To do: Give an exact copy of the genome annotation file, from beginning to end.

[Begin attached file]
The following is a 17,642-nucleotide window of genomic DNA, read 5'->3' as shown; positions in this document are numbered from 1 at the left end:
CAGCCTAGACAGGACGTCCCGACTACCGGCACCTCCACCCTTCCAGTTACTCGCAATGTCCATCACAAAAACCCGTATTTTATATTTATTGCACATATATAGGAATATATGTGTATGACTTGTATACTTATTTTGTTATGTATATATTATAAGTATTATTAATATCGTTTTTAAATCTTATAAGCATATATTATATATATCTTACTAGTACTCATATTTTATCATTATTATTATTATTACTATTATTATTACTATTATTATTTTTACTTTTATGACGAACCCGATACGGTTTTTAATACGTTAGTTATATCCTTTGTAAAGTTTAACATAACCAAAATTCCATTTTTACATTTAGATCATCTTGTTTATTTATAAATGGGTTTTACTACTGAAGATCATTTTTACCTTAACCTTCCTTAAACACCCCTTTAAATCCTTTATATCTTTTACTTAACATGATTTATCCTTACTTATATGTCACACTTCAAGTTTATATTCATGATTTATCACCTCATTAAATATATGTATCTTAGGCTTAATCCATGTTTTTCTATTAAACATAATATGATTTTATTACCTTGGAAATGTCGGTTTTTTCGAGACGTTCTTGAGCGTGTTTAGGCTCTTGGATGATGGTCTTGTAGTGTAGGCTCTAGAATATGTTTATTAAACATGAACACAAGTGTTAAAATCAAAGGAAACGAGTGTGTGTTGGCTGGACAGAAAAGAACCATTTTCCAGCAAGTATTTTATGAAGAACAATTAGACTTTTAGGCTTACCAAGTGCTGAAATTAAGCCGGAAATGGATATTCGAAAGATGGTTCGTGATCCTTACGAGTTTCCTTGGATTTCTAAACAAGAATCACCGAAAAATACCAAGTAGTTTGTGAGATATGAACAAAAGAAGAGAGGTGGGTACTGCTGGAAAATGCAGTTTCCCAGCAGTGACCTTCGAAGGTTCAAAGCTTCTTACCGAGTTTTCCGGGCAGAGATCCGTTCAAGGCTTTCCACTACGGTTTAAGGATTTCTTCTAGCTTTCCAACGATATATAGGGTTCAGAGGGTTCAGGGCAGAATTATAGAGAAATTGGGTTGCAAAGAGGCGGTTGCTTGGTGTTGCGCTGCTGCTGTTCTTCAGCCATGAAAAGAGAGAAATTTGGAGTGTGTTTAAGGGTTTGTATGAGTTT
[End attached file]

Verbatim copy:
The following is a 17,642-nucleotide window of genomic DNA, read 5'->3' as shown; positions in this document are numbered from 1 at the left end:
CAGCCTAGACAGGACGTCCCGACTACCGGCACCTCCACCCTTCCAGTTACTCGCAATGTCCATCACAAAAACCCGTATTTTATATTTATTGCACATATATAGGAATATATGTGTATGACTTGTATACTTATTTTGTTATGTATATATTATAAGTATTATTAATATCGTTTTTAAATCTTATAAGCATATATTATATATATCTTACTAGTACTCATATTTTATCATTATTATTATTATTACTATTATTATTACTATTATTATTTTTACTTTTATGACGAACCCGATACGGTTTTTAATACGTTAGTTATATCCTTTGTAAAGTTTAACATAACCAAAATTCCATTTTTACATTTAGATCATCTTGTTTATTTATAAATGGGTTTTACTACTGAAGATCATTTTTACCTTAACCTTCCTTAAACACCCCTTTAAATCCTTTATATCTTTTACTTAACATGATTTATCCTTACTTATATGTCACACTTCAAGTTTATATTCATGATTTATCACCTCATTAAATATATGTATCTTAGGCTTAATCCATGTTTTTCTATTAAACATAATATGATTTTATTACCTTGGAAATGTCGGTTTTTTCGAGACGTTCTTGAGCGTGTTTAGGCTCTTGGATGATGGTCTTGTAGTGTAGGCTCTAGAATATGTTTATTAAACATGAACACAAGTGTTAAAATCAAAGGAAACGAGTGTGTGTTGGCTGGACAGAAAAGAACCATTTTCCAGCAAGTATTTTATGAAGAACAATTAGACTTTTAGGCTTACCAAGTGCTGAAATTAAGCCGGAAATGGATATTCGAAAGATGGTTCGTGATCCTTACGAGTTTCCTTGGATTTCTAAACAAGAATCACCGAAAAATACCAAGTAGTTTGTGAGATATGAACAAAAGAAGAGAGGTGGGTACTGCTGGAAAATGCAGTTTCCCAGCAGTGACCTTCGAAGGTTCAAAGCTTCTTACCGAGTTTTCCGGGCAGAGATCCGTTCAAGGCTTTCCACTACGGTTTAAGGATTTCTTCTAGCTTTCCAACGATATATAGGGTTCAGAGGGTTCAGGGCAGAATTATAGAGAAATTGGGTTGCAAAGAGGCGGTTGCTTGGTGTTGCGCTGCTGCTGTTCTTCAGCCATGAAAAGAGAGAAATTTGGAGTGTGTTTAAGGGTTTGTATGAGTTT